The Persistent Store is an API in the BlackBerry® Java® Virtual Machine that allows storage of Java Objects to the flash memory, without serialization, with support for transactions, and integration with the Backup and Restore mechanism. For further background, see the recommended links at the end of this article.
Persistent Store Best Practices
1. Define a custom PersistentObject Root class
When your application is removed, the system is able to immediately clean up the Persistent Store data if yoiu have defined a Persistent Object root as a class in your application. If you instead use a core class like Vector, the system can not immediately clear the memory.
2. Make your root class fully extendable by enclosing one or more dynamic data structures
Using a class like Hashtable or Vector inside a custom containg class will give your Persistent data storage the ability to grow and change based on future application needs. You should strive to avoid making any changes to the package or classes that comprise your Persistent data storage. Any change will make the previous versions data inaccessible.
3. Avoid custom data classes for individual data elements
Use the standard types like String, Integer, Long, etc and use them in a flexible way so that you do not have to change your implementation. For example, if you need to store user data, define static Strings outside of the Persistent area which are your data keys. then use one of the core Persistable classes to hold the data values. This approach will require minimal additional Persistent Classes to be added to the system, and there is a limit on how many it can support. It will also avoid changes to the Persistent data storage model which will make your application easy to upgrade and able to retain the data from older versions.
4. Call setContent() only once
Use commit() to persist changes to an object and setContent() only when initializing your Persistent Root object. The setContent() method is expensive and unnecessary use of it will adversely affect the device performance. Following the previous guidelines, allows for use of a single Root object which is set once, and is never changed while the application is installed.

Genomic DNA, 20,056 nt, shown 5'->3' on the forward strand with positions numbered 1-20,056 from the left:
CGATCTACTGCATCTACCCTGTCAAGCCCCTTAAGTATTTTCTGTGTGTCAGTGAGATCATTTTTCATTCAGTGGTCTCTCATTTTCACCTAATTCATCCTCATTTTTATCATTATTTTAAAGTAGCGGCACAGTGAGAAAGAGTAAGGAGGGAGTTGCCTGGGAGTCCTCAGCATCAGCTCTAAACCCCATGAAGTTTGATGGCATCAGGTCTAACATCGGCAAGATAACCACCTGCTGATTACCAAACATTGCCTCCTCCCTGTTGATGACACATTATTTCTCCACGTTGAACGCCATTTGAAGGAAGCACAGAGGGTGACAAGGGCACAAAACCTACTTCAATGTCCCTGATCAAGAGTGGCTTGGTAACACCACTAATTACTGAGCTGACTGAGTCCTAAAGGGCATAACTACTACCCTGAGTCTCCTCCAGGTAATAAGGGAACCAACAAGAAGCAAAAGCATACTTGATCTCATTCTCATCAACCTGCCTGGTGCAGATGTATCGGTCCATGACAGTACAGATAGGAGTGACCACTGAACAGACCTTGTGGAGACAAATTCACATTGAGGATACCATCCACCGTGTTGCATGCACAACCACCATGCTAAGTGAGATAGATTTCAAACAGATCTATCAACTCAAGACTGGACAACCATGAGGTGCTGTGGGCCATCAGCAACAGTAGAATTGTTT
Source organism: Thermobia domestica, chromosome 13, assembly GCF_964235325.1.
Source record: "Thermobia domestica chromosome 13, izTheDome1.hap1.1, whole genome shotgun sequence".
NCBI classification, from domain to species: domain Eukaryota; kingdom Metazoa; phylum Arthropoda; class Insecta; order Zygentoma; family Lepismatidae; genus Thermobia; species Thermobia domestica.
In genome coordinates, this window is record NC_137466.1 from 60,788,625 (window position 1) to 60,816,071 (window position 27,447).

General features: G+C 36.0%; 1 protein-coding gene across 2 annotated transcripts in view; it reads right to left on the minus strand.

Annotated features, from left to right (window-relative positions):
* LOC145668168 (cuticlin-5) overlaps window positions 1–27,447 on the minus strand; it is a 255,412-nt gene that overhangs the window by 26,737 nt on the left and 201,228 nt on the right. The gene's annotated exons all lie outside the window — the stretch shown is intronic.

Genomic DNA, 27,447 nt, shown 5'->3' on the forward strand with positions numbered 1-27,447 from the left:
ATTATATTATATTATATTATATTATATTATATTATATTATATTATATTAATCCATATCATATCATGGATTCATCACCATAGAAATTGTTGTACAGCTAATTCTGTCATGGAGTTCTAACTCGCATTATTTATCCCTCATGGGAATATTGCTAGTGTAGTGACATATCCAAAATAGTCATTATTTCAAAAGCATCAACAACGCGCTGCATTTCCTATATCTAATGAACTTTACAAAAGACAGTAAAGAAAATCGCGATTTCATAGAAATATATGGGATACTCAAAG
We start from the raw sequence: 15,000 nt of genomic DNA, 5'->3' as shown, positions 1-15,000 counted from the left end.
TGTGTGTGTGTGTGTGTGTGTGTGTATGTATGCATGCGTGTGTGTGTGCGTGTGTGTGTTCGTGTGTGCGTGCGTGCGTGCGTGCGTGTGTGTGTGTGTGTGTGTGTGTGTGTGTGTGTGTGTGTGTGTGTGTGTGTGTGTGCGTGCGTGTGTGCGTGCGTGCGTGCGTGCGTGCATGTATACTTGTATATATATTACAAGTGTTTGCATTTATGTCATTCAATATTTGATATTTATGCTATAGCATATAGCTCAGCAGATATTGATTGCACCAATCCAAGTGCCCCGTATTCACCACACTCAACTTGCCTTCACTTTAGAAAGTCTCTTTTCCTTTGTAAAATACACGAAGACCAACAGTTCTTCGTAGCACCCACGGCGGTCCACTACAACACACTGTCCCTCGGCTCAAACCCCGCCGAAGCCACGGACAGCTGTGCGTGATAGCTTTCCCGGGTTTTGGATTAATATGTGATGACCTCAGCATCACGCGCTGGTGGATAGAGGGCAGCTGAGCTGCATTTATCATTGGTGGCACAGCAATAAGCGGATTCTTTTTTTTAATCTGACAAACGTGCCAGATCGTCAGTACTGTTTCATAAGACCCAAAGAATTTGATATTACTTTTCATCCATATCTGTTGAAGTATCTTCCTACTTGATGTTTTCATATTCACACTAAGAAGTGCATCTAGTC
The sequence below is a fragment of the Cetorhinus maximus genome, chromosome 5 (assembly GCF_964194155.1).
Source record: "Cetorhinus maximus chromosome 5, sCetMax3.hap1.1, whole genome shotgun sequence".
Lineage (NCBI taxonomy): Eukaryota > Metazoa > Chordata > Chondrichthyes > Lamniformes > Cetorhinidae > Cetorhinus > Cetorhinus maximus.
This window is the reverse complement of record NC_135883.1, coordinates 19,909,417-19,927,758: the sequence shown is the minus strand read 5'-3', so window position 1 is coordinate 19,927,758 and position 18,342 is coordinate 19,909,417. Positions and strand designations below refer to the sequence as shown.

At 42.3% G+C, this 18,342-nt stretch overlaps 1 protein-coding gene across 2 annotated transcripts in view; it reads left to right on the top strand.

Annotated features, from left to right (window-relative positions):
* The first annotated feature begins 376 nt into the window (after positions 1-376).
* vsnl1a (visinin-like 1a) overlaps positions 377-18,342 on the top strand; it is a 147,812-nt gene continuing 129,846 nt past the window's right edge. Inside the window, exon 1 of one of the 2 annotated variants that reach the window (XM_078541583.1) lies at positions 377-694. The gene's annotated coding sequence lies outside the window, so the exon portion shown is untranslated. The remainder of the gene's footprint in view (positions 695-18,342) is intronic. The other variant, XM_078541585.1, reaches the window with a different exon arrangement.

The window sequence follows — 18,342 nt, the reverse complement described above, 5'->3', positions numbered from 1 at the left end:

5. Be judicioius in calling commit()
As this method affects the entire tree of Persistent objects, you should not call it excessively. Use transactions when making a number of changes, and note that calling commit() on an object that contains Persistable objects will cause all it's contained objects to be committed as well.
6. If you have to make a change to extend existing Persistent Data Structures
The Best practice is to devise a structure that requires no changes, but if you must change an existing Persistent structure, you will lose all stored data when the user updates the application. To avoid this, keep the existing Persistent code and create a new package space which implements a more future proof structure. When the application upgrades, you will have access to the old data and can migrate it to the new format. Then remove the old data when it's been persisted in the new way.
7. If you have more than one app using similar Persistent Data Structures
A conflict will arise if you use the exact same Persistent structure between applications. Normal classes don't have this problem because they are hidden inside separate application modules, but Persistent classes are assigned to the Root Process by the JVM, and if the classes are identical you will see a MultiplyDefinedError. To avoid this, change the package name to reflect the application.
Store Persistent Data on the BlackBerry smartphone, introductory article: